Sigh. If only a Nazi would learn to quit while he’s ahead, then maybe – maybe – one or two or three of them might’ve made it out alive of Sisu (2022). But none did, and all suffered as a consequence. Alas, history’s dirtiest evildoers couldn’t help themselves, and this bloodthirsty bunch came up against a single man who was more than their collective equal. Yes, it’s violent. Yes, it’s occasionally a bit gratuitous. And, yes, it strains credibility here and there. But what some might dismiss as a bit of cacophonous revenge porn still turns out to be a fabulous palate cleanser for those tired of too much traditional fare and lean toward the subversive. In the end, the picture is a cleverly brutal escapist Fantasy that shows uniquely how hardened, self-assured independence will likely always stand against socialist greed.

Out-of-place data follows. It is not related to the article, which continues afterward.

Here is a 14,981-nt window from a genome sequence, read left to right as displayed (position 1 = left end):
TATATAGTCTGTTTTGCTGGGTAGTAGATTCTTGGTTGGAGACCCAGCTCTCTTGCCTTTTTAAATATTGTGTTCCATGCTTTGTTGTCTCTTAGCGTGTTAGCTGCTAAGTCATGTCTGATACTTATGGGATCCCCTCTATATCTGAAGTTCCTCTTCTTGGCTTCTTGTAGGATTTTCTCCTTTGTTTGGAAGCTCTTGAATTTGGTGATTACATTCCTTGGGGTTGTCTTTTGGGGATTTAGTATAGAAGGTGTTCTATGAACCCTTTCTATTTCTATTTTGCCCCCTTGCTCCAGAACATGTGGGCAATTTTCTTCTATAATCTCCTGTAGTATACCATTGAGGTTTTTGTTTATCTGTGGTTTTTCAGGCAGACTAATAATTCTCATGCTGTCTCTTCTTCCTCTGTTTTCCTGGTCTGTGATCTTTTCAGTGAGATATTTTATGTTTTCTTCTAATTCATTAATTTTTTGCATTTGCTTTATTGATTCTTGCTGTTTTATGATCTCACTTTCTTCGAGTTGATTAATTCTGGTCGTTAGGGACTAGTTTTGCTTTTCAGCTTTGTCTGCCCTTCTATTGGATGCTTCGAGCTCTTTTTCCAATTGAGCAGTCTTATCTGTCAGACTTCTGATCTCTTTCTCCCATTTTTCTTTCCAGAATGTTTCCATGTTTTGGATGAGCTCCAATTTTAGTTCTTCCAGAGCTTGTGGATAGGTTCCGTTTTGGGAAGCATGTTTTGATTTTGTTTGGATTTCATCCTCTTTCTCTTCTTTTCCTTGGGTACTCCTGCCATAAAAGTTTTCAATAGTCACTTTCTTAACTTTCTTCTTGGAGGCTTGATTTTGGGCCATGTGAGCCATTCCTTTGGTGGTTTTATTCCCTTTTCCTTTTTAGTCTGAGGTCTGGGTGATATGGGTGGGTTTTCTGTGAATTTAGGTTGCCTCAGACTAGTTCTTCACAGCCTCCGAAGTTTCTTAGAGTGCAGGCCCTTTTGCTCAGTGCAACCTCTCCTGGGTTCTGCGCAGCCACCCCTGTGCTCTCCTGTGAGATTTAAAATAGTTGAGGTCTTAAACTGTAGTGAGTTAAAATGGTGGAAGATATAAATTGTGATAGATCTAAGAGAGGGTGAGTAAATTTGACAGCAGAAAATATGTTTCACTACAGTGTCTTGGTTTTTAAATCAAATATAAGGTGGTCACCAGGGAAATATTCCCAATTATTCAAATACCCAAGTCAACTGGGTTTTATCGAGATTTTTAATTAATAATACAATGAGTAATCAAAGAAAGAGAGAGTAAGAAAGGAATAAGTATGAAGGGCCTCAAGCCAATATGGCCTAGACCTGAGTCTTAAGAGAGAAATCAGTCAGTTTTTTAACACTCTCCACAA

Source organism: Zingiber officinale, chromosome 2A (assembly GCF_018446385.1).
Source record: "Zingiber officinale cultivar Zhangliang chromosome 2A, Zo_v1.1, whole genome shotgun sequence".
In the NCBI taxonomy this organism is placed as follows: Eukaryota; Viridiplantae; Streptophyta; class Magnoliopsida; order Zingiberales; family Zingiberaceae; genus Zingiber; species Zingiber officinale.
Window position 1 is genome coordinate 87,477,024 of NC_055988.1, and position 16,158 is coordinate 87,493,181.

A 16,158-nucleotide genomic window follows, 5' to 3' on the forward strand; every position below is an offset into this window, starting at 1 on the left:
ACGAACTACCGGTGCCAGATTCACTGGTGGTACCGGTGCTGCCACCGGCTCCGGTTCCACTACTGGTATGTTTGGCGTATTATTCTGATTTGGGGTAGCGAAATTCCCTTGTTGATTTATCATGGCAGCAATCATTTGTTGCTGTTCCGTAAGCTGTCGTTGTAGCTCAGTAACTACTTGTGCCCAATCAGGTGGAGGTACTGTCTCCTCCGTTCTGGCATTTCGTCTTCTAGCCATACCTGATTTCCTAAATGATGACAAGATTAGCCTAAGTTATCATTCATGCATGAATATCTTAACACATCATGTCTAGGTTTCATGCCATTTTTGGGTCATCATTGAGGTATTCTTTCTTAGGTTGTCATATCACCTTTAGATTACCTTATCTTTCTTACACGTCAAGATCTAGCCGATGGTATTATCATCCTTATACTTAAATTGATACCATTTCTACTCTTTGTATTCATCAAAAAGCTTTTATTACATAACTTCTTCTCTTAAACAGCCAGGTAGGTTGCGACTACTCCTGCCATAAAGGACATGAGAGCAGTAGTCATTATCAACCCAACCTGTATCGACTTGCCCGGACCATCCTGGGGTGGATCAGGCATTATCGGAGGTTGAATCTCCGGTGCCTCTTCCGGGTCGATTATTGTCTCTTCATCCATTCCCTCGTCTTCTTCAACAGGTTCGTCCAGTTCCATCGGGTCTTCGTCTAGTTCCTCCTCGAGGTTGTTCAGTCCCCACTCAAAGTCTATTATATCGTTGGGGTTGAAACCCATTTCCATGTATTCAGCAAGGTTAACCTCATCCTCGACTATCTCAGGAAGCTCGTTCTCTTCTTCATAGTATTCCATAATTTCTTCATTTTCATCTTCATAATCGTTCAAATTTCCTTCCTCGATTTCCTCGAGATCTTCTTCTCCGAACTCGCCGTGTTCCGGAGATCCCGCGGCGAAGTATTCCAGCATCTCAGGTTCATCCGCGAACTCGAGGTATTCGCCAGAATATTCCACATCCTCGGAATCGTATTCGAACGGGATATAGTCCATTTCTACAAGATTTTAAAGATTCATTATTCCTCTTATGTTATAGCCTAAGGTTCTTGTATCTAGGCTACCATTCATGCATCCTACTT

Those who denounce toxic masculinity might want to check with their therapists before buying a ticket.
In the interests of fairness, I’m pleased to disclose that the fine folks at Lionsgate provided me with complimentary streaming access to Sisu (2022) by request for the expressed purposes of completing this review. Their contribution to me in no way, shape, or form influenced my opinion of it.